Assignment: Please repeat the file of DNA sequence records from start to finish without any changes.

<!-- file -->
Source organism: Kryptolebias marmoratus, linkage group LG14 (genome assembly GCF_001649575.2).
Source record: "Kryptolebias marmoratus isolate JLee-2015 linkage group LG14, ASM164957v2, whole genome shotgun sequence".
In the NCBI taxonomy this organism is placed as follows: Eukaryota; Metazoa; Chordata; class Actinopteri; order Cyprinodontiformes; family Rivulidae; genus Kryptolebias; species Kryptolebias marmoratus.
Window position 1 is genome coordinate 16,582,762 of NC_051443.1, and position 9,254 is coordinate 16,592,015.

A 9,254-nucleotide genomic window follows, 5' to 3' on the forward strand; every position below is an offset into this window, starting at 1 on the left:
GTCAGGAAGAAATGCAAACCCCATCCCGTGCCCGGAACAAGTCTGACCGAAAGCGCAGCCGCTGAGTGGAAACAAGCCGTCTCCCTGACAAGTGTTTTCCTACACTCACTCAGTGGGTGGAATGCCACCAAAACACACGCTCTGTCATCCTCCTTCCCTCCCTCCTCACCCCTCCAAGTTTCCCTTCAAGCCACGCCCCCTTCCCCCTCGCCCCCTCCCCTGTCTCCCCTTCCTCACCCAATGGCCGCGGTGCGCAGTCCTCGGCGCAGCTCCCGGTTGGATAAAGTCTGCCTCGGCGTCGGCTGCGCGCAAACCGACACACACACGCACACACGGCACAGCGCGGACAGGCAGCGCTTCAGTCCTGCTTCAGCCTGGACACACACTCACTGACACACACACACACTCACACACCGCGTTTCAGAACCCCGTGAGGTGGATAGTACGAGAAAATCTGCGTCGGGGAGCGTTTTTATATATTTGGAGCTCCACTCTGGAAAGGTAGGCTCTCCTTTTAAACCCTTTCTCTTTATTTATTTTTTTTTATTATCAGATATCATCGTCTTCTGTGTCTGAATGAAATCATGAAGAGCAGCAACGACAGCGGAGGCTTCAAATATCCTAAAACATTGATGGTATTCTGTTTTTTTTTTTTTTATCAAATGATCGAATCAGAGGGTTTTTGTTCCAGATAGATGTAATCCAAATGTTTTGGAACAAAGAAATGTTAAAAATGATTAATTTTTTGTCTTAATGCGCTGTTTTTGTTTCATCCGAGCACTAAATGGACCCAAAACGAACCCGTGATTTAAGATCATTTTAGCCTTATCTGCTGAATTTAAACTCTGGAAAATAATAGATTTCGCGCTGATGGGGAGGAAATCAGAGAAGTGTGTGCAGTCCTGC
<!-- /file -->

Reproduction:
Source organism: Kryptolebias marmoratus, linkage group LG14 (genome assembly GCF_001649575.2).
Source record: "Kryptolebias marmoratus isolate JLee-2015 linkage group LG14, ASM164957v2, whole genome shotgun sequence".
In the NCBI taxonomy this organism is placed as follows: Eukaryota; Metazoa; Chordata; class Actinopteri; order Cyprinodontiformes; family Rivulidae; genus Kryptolebias; species Kryptolebias marmoratus.
Window position 1 is genome coordinate 16,582,762 of NC_051443.1, and position 9,254 is coordinate 16,592,015.

A 9,254-nucleotide genomic window follows, 5' to 3' on the forward strand; every position below is an offset into this window, starting at 1 on the left:
GTCAGGAAGAAATGCAAACCCCATCCCGTGCCCGGAACAAGTCTGACCGAAAGCGCAGCCGCTGAGTGGAAACAAGCCGTCTCCCTGACAAGTGTTTTCCTACACTCACTCAGTGGGTGGAATGCCACCAAAACACACGCTCTGTCATCCTCCTTCCCTCCCTCCTCACCCCTCCAAGTTTCCCTTCAAGCCACGCCCCCTTCCCCCTCGCCCCCTCCCCTGTCTCCCCTTCCTCACCCAATGGCCGCGGTGCGCAGTCCTCGGCGCAGCTCCCGGTTGGATAAAGTCTGCCTCGGCGTCGGCTGCGCGCAAACCGACACACACACGCACACACGGCACAGCGCGGACAGGCAGCGCTTCAGTCCTGCTTCAGCCTGGACACACACTCACTGACACACACACACACTCACACACCGCGTTTCAGAACCCCGTGAGGTGGATAGTACGAGAAAATCTGCGTCGGGGAGCGTTTTTATATATTTGGAGCTCCACTCTGGAAAGGTAGGCTCTCCTTTTAAACCCTTTCTCTTTATTTATTTTTTTTTATTATCAGATATCATCGTCTTCTGTGTCTGAATGAAATCATGAAGAGCAGCAACGACAGCGGAGGCTTCAAATATCCTAAAACATTGATGGTATTCTGTTTTTTTTTTTTTTATCAAATGATCGAATCAGAGGGTTTTTGTTCCAGATAGATGTAATCCAAATGTTTTGGAACAAAGAAATGTTAAAAATGATTAATTTTTTGTCTTAATGCGCTGTTTTTGTTTCATCCGAGCACTAAATGGACCCAAAACGAACCCGTGATTTAAGATCATTTTAGCCTTATCTGCTGAATTTAAACTCTGGAAAATAATAGATTTCGCGCTGATGGGGAGGAAATCAGAGAAGTGTGTGCAGTCCTGC